A key part of the argument for the liturgical reform was that it was needed for 'the missions'. What was never explained was why a reform which responded to objections from Enlightenment thinkers to the liturgical tradition was appropriate for cultures to which such objections were completely alien, and indeed incomprehensible. The Emperor Joseph II, Voltaire, and the like complained about excessive ritual, supposedly superstitious veneration of holy places, images, and objects, the obscurantist use of sacred languages, silence, and so on and so forth. What on earth have these concerns to do with traditional societies? Unless, perhaps, one imagines that they are Rousseauist 'noble savages', like the lovers of 'noble simplicity' imaginatively projected in the Early Church by liturgists.

Daniel Dolley put paid to such fantasies about the native peoples of South America in his excellent article in the Catholic Herald which I commented on here, and this weekend Dr Pia Joliffe has had a letter published in the same place about the traditional culture she studied in Thailand, the Karen.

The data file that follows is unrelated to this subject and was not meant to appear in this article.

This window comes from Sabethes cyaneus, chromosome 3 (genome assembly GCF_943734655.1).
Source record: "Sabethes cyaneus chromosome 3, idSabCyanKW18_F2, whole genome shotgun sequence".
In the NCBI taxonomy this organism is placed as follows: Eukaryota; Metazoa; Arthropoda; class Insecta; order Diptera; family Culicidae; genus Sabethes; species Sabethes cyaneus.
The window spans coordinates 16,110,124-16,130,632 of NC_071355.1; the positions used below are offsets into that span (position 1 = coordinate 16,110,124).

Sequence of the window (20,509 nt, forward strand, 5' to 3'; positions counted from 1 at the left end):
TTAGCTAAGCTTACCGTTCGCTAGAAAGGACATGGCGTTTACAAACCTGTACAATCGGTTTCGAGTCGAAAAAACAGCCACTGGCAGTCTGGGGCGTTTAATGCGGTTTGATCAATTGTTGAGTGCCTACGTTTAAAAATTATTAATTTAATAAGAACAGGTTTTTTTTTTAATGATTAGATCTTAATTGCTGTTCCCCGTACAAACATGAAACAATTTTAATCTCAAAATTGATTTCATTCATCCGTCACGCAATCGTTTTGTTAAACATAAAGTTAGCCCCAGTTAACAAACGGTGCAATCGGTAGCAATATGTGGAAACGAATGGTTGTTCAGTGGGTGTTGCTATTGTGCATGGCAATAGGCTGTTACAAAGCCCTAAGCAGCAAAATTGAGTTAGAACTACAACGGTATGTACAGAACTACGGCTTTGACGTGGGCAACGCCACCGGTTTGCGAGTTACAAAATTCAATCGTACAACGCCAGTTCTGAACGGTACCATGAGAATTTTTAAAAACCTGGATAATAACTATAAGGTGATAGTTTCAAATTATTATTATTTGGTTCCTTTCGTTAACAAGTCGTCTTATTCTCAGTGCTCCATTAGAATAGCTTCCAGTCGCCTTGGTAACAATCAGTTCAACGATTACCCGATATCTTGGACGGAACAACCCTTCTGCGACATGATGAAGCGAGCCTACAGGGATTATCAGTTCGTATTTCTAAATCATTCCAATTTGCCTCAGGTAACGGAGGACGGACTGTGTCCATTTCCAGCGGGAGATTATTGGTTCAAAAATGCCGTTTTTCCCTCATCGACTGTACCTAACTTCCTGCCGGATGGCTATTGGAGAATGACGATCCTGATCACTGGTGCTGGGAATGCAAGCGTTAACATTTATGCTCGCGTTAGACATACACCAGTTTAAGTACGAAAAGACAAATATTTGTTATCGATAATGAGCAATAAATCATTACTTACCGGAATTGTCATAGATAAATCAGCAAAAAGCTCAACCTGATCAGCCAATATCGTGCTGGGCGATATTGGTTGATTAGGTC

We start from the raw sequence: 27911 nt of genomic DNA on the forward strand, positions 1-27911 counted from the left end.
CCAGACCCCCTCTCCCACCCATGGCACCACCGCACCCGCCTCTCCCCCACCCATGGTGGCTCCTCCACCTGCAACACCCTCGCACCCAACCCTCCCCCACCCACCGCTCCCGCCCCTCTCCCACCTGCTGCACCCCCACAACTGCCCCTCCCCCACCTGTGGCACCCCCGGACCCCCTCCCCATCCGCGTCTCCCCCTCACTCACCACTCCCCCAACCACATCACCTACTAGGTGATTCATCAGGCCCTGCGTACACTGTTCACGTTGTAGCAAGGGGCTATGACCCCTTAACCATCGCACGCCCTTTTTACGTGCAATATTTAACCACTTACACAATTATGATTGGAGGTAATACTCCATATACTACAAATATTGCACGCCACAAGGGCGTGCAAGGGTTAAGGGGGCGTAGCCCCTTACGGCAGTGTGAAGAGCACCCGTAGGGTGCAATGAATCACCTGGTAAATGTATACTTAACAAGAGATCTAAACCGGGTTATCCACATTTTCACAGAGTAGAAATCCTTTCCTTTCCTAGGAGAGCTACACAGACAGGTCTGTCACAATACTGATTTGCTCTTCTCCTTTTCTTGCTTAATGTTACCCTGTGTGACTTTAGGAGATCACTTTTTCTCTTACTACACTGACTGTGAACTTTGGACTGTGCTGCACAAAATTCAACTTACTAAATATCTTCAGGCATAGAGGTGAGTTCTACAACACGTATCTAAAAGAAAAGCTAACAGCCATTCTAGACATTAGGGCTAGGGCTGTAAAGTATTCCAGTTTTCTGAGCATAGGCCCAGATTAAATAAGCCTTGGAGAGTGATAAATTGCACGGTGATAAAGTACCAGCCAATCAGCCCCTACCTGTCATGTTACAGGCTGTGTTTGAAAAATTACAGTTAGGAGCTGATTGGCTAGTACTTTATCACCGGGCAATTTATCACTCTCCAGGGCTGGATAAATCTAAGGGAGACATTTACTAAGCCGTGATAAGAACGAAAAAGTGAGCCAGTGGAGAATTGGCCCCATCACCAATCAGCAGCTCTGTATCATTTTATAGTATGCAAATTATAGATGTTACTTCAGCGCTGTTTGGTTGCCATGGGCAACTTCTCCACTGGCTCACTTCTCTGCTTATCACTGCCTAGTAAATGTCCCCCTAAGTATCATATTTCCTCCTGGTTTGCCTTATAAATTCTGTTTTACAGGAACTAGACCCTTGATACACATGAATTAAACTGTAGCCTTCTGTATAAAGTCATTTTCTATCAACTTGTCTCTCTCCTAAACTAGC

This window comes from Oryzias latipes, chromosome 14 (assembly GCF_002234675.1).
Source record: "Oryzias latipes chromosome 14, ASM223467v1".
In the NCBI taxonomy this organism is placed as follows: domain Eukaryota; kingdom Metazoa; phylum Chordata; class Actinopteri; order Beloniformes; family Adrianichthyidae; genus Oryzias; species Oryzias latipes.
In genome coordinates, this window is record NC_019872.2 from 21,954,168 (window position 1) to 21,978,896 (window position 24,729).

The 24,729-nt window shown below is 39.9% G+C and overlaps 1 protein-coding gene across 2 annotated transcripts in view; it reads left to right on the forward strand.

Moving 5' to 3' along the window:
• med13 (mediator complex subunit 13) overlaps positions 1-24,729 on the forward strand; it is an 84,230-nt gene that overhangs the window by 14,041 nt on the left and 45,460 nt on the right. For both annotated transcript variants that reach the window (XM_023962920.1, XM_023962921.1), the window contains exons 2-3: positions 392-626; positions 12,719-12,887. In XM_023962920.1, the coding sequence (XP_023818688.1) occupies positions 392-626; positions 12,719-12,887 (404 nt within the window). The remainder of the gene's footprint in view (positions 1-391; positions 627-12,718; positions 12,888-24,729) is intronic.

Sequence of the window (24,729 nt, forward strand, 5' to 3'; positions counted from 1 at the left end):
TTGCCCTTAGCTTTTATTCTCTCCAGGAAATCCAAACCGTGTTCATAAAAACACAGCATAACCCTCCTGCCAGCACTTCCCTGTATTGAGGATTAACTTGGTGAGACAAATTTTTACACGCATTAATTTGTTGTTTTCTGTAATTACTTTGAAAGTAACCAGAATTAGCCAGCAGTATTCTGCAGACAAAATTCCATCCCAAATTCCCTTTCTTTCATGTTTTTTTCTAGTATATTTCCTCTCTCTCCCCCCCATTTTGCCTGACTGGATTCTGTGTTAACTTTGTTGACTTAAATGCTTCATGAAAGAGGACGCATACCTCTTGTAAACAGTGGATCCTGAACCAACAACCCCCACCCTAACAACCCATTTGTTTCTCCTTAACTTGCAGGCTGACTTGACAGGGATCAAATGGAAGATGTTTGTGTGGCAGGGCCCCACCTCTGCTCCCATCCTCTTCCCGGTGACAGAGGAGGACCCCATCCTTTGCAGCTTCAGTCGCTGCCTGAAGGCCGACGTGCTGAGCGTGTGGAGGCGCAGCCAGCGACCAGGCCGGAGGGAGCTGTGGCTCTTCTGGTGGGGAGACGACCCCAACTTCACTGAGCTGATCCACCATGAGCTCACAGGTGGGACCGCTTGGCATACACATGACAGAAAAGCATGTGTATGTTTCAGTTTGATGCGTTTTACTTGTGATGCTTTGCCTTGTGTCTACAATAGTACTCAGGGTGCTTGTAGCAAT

SIR – It was with great joy and interest that I read Daniel Dolley’s article on “how to evangelise the Amazon” (Cover story, January 24).

Dr Dolley’s point that the Amazon communities are more traditional in their approach to gender roles, religion and ritual action than those who advocate on their behalf is also valid for the Karen communities in northern Thailand, where I did my own ethnographic fieldwork for my DPhil in International Development.

Friday, February 14, 2020

The usefulness of Latin

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Mass during the LMS Priest-training Conference in Prior Park.

Letter published this weekend in The Catholic Herald.

Sir,

On Richard Ingrams’ reminiscences of his classical education (‘The Perils of Latin’, Charterhouse, 7th Feb), it is indeed astonishing how much time many of our predecessors spent on Latin and Greek. It didn’t seem to do them much harm: this was, after all, the generation which invented the computer, space travel, and the nuclear bomb.